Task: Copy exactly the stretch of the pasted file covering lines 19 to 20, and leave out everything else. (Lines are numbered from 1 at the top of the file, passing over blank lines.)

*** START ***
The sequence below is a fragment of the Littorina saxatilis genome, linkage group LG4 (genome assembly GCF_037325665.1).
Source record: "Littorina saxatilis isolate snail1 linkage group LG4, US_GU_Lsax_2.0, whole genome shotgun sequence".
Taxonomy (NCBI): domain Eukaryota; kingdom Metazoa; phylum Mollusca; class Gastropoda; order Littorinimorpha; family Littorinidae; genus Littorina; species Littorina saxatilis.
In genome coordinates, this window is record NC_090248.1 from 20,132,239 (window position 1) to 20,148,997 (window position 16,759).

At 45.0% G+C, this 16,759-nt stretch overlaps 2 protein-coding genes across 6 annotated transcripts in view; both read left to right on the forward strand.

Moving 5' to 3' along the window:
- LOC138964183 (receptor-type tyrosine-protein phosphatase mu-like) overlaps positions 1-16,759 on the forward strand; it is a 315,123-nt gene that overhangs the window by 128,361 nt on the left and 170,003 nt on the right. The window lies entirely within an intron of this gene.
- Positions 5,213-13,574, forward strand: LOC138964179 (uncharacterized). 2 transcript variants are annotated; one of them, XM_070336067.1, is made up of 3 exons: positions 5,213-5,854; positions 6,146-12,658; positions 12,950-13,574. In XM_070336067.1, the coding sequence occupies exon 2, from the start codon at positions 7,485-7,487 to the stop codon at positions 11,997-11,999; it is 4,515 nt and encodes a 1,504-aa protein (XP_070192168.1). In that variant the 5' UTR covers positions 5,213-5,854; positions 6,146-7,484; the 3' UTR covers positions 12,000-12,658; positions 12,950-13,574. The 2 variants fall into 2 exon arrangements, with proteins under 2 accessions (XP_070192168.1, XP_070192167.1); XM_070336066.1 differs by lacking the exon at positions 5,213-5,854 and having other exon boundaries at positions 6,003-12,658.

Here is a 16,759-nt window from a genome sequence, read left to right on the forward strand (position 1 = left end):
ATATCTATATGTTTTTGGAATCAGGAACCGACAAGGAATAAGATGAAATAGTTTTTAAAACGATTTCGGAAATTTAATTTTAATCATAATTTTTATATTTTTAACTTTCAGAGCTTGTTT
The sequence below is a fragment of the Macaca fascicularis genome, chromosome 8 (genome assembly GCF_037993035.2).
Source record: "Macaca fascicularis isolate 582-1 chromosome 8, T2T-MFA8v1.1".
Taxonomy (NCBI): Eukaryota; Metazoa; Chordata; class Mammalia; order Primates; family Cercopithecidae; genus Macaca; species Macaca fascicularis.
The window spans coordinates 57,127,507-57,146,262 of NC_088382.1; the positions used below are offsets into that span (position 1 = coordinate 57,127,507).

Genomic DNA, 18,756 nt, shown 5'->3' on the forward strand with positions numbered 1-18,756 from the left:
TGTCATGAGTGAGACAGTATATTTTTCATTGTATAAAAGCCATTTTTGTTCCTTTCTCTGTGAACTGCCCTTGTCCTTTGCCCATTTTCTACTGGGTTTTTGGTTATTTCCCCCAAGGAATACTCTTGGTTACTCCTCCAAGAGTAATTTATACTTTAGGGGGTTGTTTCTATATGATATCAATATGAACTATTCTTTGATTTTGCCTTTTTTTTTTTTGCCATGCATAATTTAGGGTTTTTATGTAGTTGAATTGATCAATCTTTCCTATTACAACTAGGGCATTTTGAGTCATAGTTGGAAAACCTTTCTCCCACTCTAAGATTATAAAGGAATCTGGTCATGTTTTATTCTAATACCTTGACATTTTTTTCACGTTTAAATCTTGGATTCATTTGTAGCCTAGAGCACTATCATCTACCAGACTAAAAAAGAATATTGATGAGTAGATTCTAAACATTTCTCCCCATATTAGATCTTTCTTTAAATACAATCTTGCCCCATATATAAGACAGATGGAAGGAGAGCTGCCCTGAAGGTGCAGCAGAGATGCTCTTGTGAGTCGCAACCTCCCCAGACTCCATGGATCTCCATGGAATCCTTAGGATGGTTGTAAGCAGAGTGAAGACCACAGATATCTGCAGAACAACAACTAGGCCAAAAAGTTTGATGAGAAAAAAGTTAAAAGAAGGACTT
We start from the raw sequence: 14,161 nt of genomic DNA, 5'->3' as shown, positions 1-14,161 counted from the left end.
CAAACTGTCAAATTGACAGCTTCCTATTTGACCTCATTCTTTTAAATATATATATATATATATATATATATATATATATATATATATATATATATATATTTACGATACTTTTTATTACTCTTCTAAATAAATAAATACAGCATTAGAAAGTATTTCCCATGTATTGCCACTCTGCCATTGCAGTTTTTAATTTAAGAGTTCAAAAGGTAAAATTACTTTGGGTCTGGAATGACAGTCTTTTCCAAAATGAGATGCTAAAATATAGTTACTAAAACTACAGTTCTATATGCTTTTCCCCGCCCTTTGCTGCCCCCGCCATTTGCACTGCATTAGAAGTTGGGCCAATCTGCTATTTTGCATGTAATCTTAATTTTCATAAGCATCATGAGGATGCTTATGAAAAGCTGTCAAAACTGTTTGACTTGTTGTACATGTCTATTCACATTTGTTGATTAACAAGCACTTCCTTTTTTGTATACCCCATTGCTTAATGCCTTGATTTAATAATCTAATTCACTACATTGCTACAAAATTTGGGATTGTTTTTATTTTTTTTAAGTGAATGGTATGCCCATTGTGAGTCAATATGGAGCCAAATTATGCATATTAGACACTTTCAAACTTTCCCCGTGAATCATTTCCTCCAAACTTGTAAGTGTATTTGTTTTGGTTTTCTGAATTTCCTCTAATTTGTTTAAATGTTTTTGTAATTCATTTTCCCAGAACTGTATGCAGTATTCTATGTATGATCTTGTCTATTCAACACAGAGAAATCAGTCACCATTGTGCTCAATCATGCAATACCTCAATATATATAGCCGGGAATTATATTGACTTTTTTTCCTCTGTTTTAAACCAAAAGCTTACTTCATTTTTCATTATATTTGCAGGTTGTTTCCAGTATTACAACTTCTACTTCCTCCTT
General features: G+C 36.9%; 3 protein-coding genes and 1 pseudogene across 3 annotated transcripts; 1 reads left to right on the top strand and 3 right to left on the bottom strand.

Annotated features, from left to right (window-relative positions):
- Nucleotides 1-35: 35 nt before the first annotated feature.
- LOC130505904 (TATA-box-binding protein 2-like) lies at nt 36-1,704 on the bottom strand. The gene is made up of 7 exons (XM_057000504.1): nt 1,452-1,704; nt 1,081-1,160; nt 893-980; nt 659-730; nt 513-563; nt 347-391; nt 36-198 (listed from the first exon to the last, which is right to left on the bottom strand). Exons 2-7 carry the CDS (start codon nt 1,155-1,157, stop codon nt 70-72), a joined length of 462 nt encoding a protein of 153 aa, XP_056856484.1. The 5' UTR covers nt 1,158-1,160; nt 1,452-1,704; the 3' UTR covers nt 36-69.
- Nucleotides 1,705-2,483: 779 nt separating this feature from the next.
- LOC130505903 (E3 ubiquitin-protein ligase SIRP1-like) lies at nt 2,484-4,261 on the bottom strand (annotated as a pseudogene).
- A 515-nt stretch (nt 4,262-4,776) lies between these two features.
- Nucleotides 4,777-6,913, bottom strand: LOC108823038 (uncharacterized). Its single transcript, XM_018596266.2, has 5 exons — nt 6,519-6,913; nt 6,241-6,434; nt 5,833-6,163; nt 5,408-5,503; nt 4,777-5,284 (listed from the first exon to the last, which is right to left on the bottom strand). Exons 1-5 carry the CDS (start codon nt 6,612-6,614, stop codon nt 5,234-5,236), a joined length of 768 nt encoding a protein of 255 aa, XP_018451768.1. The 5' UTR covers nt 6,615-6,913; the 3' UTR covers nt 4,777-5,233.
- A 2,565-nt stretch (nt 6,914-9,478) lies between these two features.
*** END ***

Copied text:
General features: G+C 36.9%; 3 protein-coding genes and 1 pseudogene across 3 annotated transcripts; 1 reads left to right on the top strand and 3 right to left on the bottom strand.

Annotated features, from left to right (window-relative positions):